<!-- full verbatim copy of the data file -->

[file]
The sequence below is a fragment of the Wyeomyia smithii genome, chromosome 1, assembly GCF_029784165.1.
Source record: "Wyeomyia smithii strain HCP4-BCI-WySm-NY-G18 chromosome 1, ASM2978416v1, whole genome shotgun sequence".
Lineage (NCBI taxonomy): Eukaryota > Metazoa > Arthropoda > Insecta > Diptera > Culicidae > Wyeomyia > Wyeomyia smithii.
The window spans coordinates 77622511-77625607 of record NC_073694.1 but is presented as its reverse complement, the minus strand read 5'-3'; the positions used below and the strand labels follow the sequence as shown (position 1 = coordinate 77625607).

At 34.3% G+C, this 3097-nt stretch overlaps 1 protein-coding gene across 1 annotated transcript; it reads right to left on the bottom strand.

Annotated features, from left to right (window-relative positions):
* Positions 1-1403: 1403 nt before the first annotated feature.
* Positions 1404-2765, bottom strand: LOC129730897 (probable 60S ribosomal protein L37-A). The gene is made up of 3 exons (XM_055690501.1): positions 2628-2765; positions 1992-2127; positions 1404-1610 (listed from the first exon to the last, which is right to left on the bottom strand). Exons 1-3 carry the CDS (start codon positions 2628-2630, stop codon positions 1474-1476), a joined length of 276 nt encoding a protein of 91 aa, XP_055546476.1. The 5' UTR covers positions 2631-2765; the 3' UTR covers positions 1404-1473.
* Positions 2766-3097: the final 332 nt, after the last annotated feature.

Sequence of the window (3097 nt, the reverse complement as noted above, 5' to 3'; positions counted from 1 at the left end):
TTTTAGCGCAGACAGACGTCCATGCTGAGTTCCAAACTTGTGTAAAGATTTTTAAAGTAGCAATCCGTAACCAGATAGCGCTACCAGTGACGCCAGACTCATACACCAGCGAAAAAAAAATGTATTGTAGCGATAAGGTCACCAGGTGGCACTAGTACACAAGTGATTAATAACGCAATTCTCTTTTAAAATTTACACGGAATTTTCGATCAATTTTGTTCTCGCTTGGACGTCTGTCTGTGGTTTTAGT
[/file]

The sequence below is a fragment of the Wyeomyia smithii genome, chromosome 1, assembly GCF_029784165.1.
Source record: "Wyeomyia smithii strain HCP4-BCI-WySm-NY-G18 chromosome 1, ASM2978416v1, whole genome shotgun sequence".
Lineage (NCBI taxonomy): Eukaryota > Metazoa > Arthropoda > Insecta > Diptera > Culicidae > Wyeomyia > Wyeomyia smithii.
The window spans coordinates 77622511-77625607 of record NC_073694.1 but is presented as its reverse complement, the minus strand read 5'-3'; the positions used below and the strand labels follow the sequence as shown (position 1 = coordinate 77625607).

At 34.3% G+C, this 3097-nt stretch overlaps 1 protein-coding gene across 1 annotated transcript; it reads right to left on the bottom strand.

Annotated features, from left to right (window-relative positions):
* Positions 1-1403: 1403 nt before the first annotated feature.
* Positions 1404-2765, bottom strand: LOC129730897 (probable 60S ribosomal protein L37-A). The gene is made up of 3 exons (XM_055690501.1): positions 2628-2765; positions 1992-2127; positions 1404-1610 (listed from the first exon to the last, which is right to left on the bottom strand). Exons 1-3 carry the CDS (start codon positions 2628-2630, stop codon positions 1474-1476), a joined length of 276 nt encoding a protein of 91 aa, XP_055546476.1. The 5' UTR covers positions 2631-2765; the 3' UTR covers positions 1404-1473.
* Positions 2766-3097: the final 332 nt, after the last annotated feature.

Sequence of the window (3097 nt, the reverse complement as noted above, 5' to 3'; positions counted from 1 at the left end):
TTTTAGCGCAGACAGACGTCCATGCTGAGTTCCAAACTTGTGTAAAGATTTTTAAAGTAGCAATCCGTAACCAGATAGCGCTACCAGTGACGCCAGACTCATACACCAGCGAAAAAAAAATGTATTGTAGCGATAAGGTCACCAGGTGGCACTAGTACACAAGTGATTAATAACGCAATTCTCTTTTAAAATTTACACGGAATTTTCGATCAATTTTGTTCTCGCTTGGACGTCTGTCTGTGGTTTTAGT